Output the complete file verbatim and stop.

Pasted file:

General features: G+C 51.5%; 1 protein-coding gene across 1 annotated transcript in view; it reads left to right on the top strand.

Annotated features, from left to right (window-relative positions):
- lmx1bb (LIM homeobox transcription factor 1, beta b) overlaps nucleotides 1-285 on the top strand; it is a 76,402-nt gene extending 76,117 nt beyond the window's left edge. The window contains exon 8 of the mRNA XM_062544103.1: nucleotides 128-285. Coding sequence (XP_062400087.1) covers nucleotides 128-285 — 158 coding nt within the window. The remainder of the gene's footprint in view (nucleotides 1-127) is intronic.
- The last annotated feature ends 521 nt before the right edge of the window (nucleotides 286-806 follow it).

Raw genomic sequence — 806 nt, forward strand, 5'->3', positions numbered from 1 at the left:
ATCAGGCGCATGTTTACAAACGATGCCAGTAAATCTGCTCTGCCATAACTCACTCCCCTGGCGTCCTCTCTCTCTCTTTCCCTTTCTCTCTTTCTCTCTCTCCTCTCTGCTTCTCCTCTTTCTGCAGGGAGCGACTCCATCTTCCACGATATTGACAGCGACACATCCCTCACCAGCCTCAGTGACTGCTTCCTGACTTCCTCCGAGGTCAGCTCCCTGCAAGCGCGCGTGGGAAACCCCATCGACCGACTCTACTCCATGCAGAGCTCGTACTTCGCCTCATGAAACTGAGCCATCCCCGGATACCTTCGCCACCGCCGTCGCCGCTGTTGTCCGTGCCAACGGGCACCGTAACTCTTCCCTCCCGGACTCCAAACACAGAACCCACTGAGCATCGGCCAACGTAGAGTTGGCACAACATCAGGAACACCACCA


General features: G+C 51.5%; 1 protein-coding gene across 1 annotated transcript in view; it reads left to right on the top strand.

Annotated features, from left to right (window-relative positions):
- lmx1bb (LIM homeobox transcription factor 1, beta b) overlaps nucleotides 1-285 on the top strand; it is a 76,402-nt gene extending 76,117 nt beyond the window's left edge. The window contains exon 8 of the mRNA XM_062544103.1: nucleotides 128-285. Coding sequence (XP_062400087.1) covers nucleotides 128-285 — 158 coding nt within the window. The remainder of the gene's footprint in view (nucleotides 1-127) is intronic.
- The last annotated feature ends 521 nt before the right edge of the window (nucleotides 286-806 follow it).

Raw genomic sequence — 806 nt, forward strand, 5'->3', positions numbered from 1 at the left:
ATCAGGCGCATGTTTACAAACGATGCCAGTAAATCTGCTCTGCCATAACTCACTCCCCTGGCGTCCTCTCTCTCTCTTTCCCTTTCTCTCTTTCTCTCTCTCCTCTCTGCTTCTCCTCTTTCTGCAGGGAGCGACTCCATCTTCCACGATATTGACAGCGACACATCCCTCACCAGCCTCAGTGACTGCTTCCTGACTTCCTCCGAGGTCAGCTCCCTGCAAGCGCGCGTGGGAAACCCCATCGACCGACTCTACTCCATGCAGAGCTCGTACTTCGCCTCATGAAACTGAGCCATCCCCGGATACCTTCGCCACCGCCGTCGCCGCTGTTGTCCGTGCCAACGGGCACCGTAACTCTTCCCTCCCGGACTCCAAACACAGAACCCACTGAGCATCGGCCAACGTAGAGTTGGCACAACATCAGGAACACCACCA